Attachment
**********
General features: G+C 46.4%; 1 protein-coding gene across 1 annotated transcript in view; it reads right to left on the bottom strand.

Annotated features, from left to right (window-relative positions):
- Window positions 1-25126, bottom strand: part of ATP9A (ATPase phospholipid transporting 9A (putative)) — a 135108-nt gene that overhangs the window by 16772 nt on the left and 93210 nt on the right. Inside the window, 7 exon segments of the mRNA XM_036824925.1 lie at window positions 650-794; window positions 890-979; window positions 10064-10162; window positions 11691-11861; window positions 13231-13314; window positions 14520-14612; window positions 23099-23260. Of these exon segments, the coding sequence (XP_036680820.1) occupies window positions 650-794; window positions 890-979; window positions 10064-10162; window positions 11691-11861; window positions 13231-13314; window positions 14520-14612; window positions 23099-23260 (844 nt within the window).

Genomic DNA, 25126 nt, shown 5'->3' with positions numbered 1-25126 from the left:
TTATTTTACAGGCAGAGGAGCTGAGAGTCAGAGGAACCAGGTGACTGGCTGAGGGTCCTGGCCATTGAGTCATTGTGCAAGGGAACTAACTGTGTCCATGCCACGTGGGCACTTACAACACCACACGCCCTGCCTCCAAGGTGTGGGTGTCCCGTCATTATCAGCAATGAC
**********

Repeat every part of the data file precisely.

General features: G+C 46.4%; 1 protein-coding gene across 1 annotated transcript in view; it reads right to left on the bottom strand.

Annotated features, from left to right (window-relative positions):
- Window positions 1-25126, bottom strand: part of ATP9A (ATPase phospholipid transporting 9A (putative)) — a 135108-nt gene that overhangs the window by 16772 nt on the left and 93210 nt on the right. Inside the window, 7 exon segments of the mRNA XM_036824925.1 lie at window positions 650-794; window positions 890-979; window positions 10064-10162; window positions 11691-11861; window positions 13231-13314; window positions 14520-14612; window positions 23099-23260. Of these exon segments, the coding sequence (XP_036680820.1) occupies window positions 650-794; window positions 890-979; window positions 10064-10162; window positions 11691-11861; window positions 13231-13314; window positions 14520-14612; window positions 23099-23260 (844 nt within the window).

Genomic DNA, 25126 nt, shown 5'->3' with positions numbered 1-25126 from the left:
TTATTTTACAGGCAGAGGAGCTGAGAGTCAGAGGAACCAGGTGACTGGCTGAGGGTCCTGGCCATTGAGTCATTGTGCAAGGGAACTAACTGTGTCCATGCCACGTGGGCACTTACAACACCACACGCCCTGCCTCCAAGGTGTGGGTGTCCCGTCATTATCAGCAATGAC